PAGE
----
It may be that too many of us own guns or know respectable, chivalrous, law-abiding people who own guns. Attempts like this one, by Mother Jones, to frame gun owners and gun-rights activists as misogynistic thugs just aren’t going to get traction. Not outside of the leftosphere echo chamber, at any rate.
The Mother Jones story promises us “spitting, stalking, rape threats.” It delivers on the spitting and stalking. Crediting the spitting charge assumes that we can take the word of the victim, whose account is the only one we have to verify that she was spat on in the airport in Indianapolis. I have no reason to impugn her statement, so let’s just take her word for it and stipulate that a disgusting man spat on her in public, while other people watched and did nothing. The victim believes she was attacked because of her connection with gun-restrictions advocacy: she says that just before he approached her, the man was looking back and forth between her and a TV screen on which she was visible, arguing for gun restrictions.
The same woman, Jennifer Longdon of Phoenix, reports being approached by a man at her home, who fired at her with a water pistol and then taunted her by demanding, “Don’t you wish you had a gun now, bitch?” She reported that incident to police, who have been unable to generate any leads on the man’s identity.
Another instance of stalking, meanwhile, occurred in Texas, where a man from a chapter of Open Carry Texas published audio of a call made to police during one of OCT’s public demonstrations, and included the caller’s name and contact information in a video composite of the incident. The woman who made the call received nasty phone calls afterward.
I would hate that too. Anyone who wanted to could obtain the same identifying information from the police, which is how OCT got it, but I certainly have no hesitation in condemning the subsequent harassment, per se. It’s wrong, whether the victims are gun-restrictions advocates, supporters of traditional marriage in California (whose victimization was enthusiastically abetted by the leftosphere), or – as in the case of the woman caller in Texas – bystanders who just don’t like it (but clearly don’t think it’s actually an emergency) when they see men gathered in public waving flags and signs and carrying guns.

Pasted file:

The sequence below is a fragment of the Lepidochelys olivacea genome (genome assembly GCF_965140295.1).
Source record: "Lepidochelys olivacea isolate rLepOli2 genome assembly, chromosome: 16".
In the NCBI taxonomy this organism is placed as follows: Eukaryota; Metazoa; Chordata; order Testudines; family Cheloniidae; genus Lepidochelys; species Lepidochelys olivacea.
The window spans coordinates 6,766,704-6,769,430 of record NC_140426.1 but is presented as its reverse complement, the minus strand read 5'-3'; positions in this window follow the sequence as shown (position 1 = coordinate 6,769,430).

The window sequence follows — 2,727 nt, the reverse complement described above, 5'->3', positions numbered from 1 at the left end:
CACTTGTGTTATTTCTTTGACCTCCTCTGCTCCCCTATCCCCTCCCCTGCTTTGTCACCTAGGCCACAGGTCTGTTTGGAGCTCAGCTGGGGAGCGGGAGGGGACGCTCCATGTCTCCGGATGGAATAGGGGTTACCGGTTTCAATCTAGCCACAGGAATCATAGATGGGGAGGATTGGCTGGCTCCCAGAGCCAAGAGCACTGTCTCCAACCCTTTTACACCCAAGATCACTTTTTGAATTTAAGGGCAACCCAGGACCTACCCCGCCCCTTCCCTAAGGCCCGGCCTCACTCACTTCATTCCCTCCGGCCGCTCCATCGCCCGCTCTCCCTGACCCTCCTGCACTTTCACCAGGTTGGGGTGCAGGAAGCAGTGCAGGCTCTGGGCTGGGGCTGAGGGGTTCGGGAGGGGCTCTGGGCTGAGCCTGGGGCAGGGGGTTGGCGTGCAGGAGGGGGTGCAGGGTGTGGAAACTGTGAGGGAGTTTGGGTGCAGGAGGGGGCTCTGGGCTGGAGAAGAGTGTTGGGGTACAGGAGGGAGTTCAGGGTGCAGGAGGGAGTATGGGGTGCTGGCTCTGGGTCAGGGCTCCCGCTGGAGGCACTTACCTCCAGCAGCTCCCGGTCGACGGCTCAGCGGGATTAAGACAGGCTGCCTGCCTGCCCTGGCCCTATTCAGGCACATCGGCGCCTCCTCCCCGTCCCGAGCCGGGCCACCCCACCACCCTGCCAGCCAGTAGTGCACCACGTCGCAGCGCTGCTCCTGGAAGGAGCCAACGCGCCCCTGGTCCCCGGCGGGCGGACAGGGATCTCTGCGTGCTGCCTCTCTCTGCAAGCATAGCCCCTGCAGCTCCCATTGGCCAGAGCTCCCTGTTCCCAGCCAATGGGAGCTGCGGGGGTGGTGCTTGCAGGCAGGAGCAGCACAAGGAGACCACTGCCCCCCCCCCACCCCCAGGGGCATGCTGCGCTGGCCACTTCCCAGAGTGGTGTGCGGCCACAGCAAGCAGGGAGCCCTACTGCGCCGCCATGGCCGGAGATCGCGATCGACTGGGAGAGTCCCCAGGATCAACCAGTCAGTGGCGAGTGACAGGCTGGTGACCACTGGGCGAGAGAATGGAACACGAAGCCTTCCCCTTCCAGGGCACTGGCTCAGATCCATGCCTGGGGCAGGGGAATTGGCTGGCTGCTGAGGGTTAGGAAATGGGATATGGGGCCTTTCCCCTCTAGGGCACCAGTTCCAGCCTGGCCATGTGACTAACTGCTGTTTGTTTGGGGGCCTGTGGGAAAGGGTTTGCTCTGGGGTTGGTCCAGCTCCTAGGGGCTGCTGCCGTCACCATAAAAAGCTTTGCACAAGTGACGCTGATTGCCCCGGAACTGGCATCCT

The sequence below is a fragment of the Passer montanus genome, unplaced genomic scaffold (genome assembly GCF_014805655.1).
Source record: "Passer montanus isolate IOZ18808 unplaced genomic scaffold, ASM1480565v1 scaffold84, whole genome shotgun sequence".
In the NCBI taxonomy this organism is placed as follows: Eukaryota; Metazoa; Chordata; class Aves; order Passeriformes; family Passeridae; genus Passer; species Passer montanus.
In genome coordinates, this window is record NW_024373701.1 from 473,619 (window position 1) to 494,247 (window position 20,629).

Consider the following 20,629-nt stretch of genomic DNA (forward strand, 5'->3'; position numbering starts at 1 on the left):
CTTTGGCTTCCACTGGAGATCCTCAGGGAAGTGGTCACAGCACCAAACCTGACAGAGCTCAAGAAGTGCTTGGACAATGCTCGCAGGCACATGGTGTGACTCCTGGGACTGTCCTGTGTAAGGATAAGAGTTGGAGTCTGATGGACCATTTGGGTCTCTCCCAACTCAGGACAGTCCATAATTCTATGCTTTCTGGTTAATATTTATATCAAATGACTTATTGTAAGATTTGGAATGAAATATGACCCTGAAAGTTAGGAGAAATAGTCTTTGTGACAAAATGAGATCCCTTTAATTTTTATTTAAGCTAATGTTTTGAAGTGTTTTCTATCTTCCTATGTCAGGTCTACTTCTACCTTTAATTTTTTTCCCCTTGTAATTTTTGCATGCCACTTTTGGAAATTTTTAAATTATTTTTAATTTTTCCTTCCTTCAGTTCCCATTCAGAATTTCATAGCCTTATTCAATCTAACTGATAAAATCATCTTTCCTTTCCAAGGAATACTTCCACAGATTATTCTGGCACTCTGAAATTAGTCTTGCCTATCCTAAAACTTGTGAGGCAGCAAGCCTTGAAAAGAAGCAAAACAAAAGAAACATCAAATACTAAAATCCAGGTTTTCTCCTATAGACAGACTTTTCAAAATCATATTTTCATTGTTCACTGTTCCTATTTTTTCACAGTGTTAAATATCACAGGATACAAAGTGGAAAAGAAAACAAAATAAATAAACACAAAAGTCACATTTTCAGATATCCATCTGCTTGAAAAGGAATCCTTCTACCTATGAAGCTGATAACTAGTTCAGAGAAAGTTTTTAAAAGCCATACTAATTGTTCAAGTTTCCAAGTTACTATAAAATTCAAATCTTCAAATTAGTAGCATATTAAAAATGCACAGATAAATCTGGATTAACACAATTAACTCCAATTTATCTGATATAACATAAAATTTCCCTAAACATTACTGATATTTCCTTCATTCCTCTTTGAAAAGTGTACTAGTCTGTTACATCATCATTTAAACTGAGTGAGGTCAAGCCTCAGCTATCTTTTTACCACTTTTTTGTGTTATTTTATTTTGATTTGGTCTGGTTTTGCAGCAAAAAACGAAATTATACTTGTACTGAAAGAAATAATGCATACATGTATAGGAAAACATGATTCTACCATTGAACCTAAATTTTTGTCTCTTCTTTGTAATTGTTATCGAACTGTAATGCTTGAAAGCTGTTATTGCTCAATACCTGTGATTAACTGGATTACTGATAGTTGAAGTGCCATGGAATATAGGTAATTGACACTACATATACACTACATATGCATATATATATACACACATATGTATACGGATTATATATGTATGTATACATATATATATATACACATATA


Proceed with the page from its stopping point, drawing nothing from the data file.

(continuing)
Of the promised rape threats, there seems to be no trace in the Mother Jones article. There is a sophomoric interlude with a female mannequin at a gun range. And there’s a passage from the life of Alex Jones (Infowars), in which he mixes it up with an older man at a Moms Demand Action event in a taco joint in San Antonio. I know, I know. Alex Jones. I don’t count myself tarred by what he does either. But for the sake of rhetorical hygiene, I do note that it’s a stretch to call it “targeting women” when Jones shows up at a Moms Demand Action event and gets in the face of a man.
One doesn’t want to overreact to the endlessly predictable game of Memes-n-Themes from the left. The Mother Jones piece is so clearly an instance of impressionistic demonization, it’s hard to get very excited about it.
Mother Jones could have reported instead on something interesting, which is that the Open Carry chapter of Tarrant County, Texas parted ways with Open Carry Texas (OCT) after a recent, widely reported incident at a Jack-in-the-Box in Plano. Moms Demand Action made demonstrably false claims about that incident, but the parent OCT organization’s concern was that the Tarrant County group didn’t notify the police in advance of its plan to demonstrate open carry in the particular places it chose, including the now-infamous Jack-in-the-Box.
The question this raises is whether those engaging in legal open carry should have to notify the police in advance. That question gets at the very heart of what gun rights mean. Open Carry Texas has adopted one policy posture because of its concern about how appeals are made to the public. Open Carry Tarrant County has favored another view, one that is purer from the standpoint of logic. If open carry is legal, and by definition is public, why does anyone need to notify the police in advance that he’s going to exercise that right? Indeed, how should rights activists of any stripe feel about the heckler’s veto being used against their exercise of a right – which is basically what’s happening when the exercise of a right is policy-limited because of the expected reaction of someone else?
That is a question worth talking over. Not all gun-rights activists would answer it the same way, nor is there partisan uniformity of opinion about it among, say, Democrats versus Republicans. People’s sentiments about that question would have far more explanatory value for poll results like these than do the images of mindless demonization evoked by the Mother Jones article.
When it comes to those images, the analogy is obvious: gun enthusiasts are portrayed like the villains cranked out by a Hollywood script mill, and everybody knows those made-up composite characters don’t represent any significant segment of the real-life population.